John Ergon Golpe ’24
Due to the pandemic, Asian-Americans have become common targets for discrimination and prejudice. From verbal and physical attacks, both on the streets and online, to witnessing blatant displays of xenophobia directed towards them and/or others, this unexpected resurgence in racial discrimination has left many Asian communities in the US on edge.
According to a 2021 report published by Stop AAPI Hate, a non-profit organization dedicated to spreading awareness of Asian discrimination, Asian-Americans have made nearly 3,800 reports of anti-Asian hate crimes over the past year since the start of the pandemic. This alarming number trumps the previous year’s 2,600 reports.
A summary of these statistics states that businesses are the most common sites for Asian discrimination (35.4%), followed by public streets (25.3%). Asian-Americans of Chinese descent are the most affected demographic (42.2%), followed by Koreans (14.8%), Vietnamese (8.5%), and Filipinos (7.9%).
Here in Canada, reports of physical and verbal attacks have also made it to the news headlines. From March 10, 2020, to February 28, 2021, 1,150 reports have been recorded by researchers as a part of a study funded by the Canadian government.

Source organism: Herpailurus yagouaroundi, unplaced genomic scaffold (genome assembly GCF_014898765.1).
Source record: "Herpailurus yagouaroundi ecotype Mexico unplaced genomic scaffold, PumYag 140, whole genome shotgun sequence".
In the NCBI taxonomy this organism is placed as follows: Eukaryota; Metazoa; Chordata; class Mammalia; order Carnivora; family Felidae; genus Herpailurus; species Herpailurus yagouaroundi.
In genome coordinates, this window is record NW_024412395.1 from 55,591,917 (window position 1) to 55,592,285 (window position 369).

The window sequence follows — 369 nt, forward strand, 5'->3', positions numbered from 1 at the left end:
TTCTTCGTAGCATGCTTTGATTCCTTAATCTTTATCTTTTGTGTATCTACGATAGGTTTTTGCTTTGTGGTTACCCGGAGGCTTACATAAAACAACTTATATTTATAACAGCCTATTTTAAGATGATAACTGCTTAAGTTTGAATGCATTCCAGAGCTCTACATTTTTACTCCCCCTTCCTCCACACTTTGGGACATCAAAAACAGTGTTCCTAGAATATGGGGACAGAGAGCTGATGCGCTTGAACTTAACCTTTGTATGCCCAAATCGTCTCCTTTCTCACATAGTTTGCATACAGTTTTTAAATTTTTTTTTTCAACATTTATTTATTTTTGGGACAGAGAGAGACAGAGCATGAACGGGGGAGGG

These reports include Asian-Canadians experiencing verbal harassment (73%), physical assault (11%), and unhygienic contact (10%). Moreover, 44% of these reports come from British Columbia, while 40% of these reports come from Ontario.
Fortunately, the response to the recent resurgence of Asian hate holds just as much of a voice as the resurgence itself. In New York City, famous pop singer and celebrity Rihanna attended a protest against anti-Asian hate wearing a black cap, facemask, and shades while holding a pink sign that read “stop Asian hate.” This attracted online media outlets to cover the protest.
Meanwhile, other protests have been organized in 60 US cities, including San Francisco, Los Angeles, and Portland. The White House has even announced that it would deploy countermeasures to stem the resurgence, redirecting 49.5 million USD (62.3 million CAD) from its COVID relief funds towards community programs tending to victims and ordering the Department of Justice to focus on anti-Asian hate crimes.
However, Canada is still yet to respond, as Asian-Canadian community leaders in Montreal have demanded the federal government take action to curb the rise in racism, and that the government complete an overhaul of their 2019 racism strategy because it failed to identify discrimination against Asian-Canadians.
The pandemic and the horrible events that have transpired over the past few years alone have done enough harm to everyone. This recent twisted trend in racism only adds to the harm. We cannot let Asians become a scapegoat for the virus.
Photo Credit: Alexandra Wimley/AP